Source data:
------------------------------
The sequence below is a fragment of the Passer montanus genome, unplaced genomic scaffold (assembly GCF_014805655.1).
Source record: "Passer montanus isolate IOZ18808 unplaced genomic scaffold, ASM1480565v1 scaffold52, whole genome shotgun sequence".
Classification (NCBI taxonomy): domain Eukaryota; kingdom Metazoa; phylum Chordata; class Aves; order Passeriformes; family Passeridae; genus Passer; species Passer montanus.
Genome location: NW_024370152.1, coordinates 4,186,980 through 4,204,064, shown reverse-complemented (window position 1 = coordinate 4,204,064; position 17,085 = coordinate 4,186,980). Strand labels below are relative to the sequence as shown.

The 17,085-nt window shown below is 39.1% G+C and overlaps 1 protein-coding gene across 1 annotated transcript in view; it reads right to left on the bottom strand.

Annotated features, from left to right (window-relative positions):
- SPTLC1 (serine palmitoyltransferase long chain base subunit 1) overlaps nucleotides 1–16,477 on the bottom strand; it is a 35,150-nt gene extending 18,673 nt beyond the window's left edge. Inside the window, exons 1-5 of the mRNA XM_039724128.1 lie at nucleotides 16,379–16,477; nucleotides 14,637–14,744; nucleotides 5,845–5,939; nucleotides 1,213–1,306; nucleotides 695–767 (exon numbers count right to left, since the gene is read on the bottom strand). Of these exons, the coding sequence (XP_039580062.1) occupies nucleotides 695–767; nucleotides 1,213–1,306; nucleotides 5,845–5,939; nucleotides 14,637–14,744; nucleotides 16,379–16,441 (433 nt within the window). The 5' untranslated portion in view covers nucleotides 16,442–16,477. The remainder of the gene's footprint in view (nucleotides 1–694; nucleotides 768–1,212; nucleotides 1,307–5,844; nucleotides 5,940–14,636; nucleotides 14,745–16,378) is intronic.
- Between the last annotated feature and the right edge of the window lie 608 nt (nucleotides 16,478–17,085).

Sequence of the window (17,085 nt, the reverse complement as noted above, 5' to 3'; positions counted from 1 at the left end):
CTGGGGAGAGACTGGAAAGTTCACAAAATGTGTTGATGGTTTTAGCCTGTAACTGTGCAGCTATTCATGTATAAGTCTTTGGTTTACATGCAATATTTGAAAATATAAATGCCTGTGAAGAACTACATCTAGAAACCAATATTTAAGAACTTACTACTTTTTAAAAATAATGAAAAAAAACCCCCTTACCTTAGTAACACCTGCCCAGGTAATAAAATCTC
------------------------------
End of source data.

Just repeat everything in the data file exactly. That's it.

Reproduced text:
The sequence below is a fragment of the Passer montanus genome, unplaced genomic scaffold (assembly GCF_014805655.1).
Source record: "Passer montanus isolate IOZ18808 unplaced genomic scaffold, ASM1480565v1 scaffold52, whole genome shotgun sequence".
Classification (NCBI taxonomy): domain Eukaryota; kingdom Metazoa; phylum Chordata; class Aves; order Passeriformes; family Passeridae; genus Passer; species Passer montanus.
Genome location: NW_024370152.1, coordinates 4,186,980 through 4,204,064, shown reverse-complemented (window position 1 = coordinate 4,204,064; position 17,085 = coordinate 4,186,980). Strand labels below are relative to the sequence as shown.

The 17,085-nt window shown below is 39.1% G+C and overlaps 1 protein-coding gene across 1 annotated transcript in view; it reads right to left on the bottom strand.

Annotated features, from left to right (window-relative positions):
- SPTLC1 (serine palmitoyltransferase long chain base subunit 1) overlaps nucleotides 1–16,477 on the bottom strand; it is a 35,150-nt gene extending 18,673 nt beyond the window's left edge. Inside the window, exons 1-5 of the mRNA XM_039724128.1 lie at nucleotides 16,379–16,477; nucleotides 14,637–14,744; nucleotides 5,845–5,939; nucleotides 1,213–1,306; nucleotides 695–767 (exon numbers count right to left, since the gene is read on the bottom strand). Of these exons, the coding sequence (XP_039580062.1) occupies nucleotides 695–767; nucleotides 1,213–1,306; nucleotides 5,845–5,939; nucleotides 14,637–14,744; nucleotides 16,379–16,441 (433 nt within the window). The 5' untranslated portion in view covers nucleotides 16,442–16,477. The remainder of the gene's footprint in view (nucleotides 1–694; nucleotides 768–1,212; nucleotides 1,307–5,844; nucleotides 5,940–14,636; nucleotides 14,745–16,378) is intronic.
- Between the last annotated feature and the right edge of the window lie 608 nt (nucleotides 16,478–17,085).

Sequence of the window (17,085 nt, the reverse complement as noted above, 5' to 3'; positions counted from 1 at the left end):
CTGGGGAGAGACTGGAAAGTTCACAAAATGTGTTGATGGTTTTAGCCTGTAACTGTGCAGCTATTCATGTATAAGTCTTTGGTTTACATGCAATATTTGAAAATATAAATGCCTGTGAAGAACTACATCTAGAAACCAATATTTAAGAACTTACTACTTTTTAAAAATAATGAAAAAAAACCCCCTTACCTTAGTAACACCTGCCCAGGTAATAAAATCTC